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Dirks, Rudolph > Comic Strip Art > Dirks, Rudolph
Rudolph Dirks (February 26, 1877 – April 20, 1968) was one of the earliest and most noted comic strip artists.

Dirks was born in Heide, Germany to Johannes and Margaretha Dirks[1]. When he was seven years old, his father, a woodcarver, moved the family to Chicago, Illinois. His older brother, Gus Dirks, moved to New York City and found work as a cartoonist. Rudolph soon followed his brother's example (Gus assisted his brother with The Katzenjammer Kids during the first few years, until his suicide in 1902). He held several jobs as an illustrator, culminating in a position with William Randolph Hearst's New York Journal.
The circulation war between the Journal and Joseph Pulitzer's New York World was raging. The World had a huge success with the full-color Sunday feature Down in Hogan's Alley, better known as the Yellow Kid, starting in 1895. Dirks's editor, Rudolph Block, asked him to develop a Sunday comic based on Wilhelm Busch's cautionary tale, Max und Moritz. Dirks submitted his sketches, Block dubbed them The Katzenjammer Kids, and the first strip appeared on December 12, 1897.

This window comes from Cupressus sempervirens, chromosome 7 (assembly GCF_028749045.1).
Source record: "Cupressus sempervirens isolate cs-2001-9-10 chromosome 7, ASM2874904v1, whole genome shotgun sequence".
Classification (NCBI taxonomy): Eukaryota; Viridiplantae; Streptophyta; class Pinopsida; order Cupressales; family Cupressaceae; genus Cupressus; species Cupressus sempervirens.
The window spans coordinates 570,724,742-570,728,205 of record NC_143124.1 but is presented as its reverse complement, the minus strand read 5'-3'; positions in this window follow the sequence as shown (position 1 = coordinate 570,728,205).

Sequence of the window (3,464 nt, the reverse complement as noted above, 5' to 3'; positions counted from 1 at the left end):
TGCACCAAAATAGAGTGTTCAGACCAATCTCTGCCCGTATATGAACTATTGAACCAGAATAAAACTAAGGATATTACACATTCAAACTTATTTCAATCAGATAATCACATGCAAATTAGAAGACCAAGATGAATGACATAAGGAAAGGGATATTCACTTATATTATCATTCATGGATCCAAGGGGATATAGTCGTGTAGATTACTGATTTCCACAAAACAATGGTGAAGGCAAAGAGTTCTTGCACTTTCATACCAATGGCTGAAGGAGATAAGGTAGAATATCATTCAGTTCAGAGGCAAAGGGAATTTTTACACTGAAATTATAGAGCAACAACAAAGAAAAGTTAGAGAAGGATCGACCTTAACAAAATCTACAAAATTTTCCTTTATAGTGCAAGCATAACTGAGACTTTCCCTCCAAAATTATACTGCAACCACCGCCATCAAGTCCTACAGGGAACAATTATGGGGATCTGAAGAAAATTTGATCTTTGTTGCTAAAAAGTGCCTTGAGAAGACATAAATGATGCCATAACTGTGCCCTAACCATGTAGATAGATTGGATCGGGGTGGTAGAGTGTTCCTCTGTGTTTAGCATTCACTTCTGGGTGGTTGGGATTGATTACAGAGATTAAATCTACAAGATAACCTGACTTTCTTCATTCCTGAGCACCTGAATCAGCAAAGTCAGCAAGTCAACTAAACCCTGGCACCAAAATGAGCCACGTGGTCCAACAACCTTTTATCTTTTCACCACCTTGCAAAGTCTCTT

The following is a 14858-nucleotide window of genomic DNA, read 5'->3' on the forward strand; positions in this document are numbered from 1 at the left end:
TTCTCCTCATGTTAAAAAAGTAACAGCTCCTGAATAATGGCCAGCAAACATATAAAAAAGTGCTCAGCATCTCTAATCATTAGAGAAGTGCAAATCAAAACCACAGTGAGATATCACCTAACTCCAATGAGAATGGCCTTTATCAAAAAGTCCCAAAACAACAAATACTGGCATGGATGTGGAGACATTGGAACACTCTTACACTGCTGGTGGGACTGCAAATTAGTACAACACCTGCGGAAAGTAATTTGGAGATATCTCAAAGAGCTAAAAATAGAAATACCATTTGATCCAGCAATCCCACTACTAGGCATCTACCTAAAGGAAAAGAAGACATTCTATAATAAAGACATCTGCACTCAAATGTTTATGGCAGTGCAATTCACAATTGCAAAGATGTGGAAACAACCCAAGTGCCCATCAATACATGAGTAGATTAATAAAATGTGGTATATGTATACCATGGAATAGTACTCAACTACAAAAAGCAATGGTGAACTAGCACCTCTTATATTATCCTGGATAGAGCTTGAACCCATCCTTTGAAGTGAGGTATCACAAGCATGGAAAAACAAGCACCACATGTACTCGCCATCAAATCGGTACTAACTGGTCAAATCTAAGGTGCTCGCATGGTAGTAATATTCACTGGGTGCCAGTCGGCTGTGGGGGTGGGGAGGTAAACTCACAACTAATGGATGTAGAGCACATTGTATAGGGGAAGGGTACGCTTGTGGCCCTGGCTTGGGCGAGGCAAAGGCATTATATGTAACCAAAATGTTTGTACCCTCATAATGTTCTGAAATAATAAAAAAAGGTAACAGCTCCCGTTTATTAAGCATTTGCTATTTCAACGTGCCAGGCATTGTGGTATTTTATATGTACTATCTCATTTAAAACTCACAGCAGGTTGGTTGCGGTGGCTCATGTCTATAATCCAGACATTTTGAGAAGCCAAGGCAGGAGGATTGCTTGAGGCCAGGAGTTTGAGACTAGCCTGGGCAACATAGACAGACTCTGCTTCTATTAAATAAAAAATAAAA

Dirks took time off from his Journal work to serve his country in the Spanish-American War and on other occasions. In 1912, he requested a year's leave to tour Europe with his wife. The request led to a rupture with the Journal. After a lengthy and notorious legal battle, the federal courts ruled that Dirks had the right to continue to draw his characters for a rival newspaper chain, but that the Journal retained the right to the title The Katzenjammer Kids. Dirks thereupon began drawing a comic strip titled Hans and Fritz for the World, beginning in 1914. Anti-German sentiment during World War I led to the strip being renamed The Captain and the Kids. The Journal chose H. H. Knerr to continue The Katzenjammer Kids, and he and his successors have carried it on to the present day.

The success of The Katzenjammer Kids was due to more than just lucky circumstances. Dirks was a very gifted cartoonist with superb timing and a colorful gallery of different characters, including Hans and Fritz, Der Captain, Der Inspector, and Mama. In the mid-1950's, a romantic swindler named Fineas Flub was introduced to the strip. (Characters such as Rollo never appeared in Dirks' version of the strip.)

Dirks made substantial contributions to the graphic language of comic strips. Although not the first to use sequential panels or speech balloons, he was influential in their wider adoption. He also popularized such icons as speed lines, "seeing stars" for pain, and "sawing wood" for snoring.

As a pastime, Dirks produced serious paintings associated with the Ashcan School. Like many of his cartoonist colleagues, he was an avid golfer.

Dirks incrementally passed his cartooning duties on to his son John Dirks, who took over The Captain and the Kids in 1958. The elder Dirks died in New York City in 1968.

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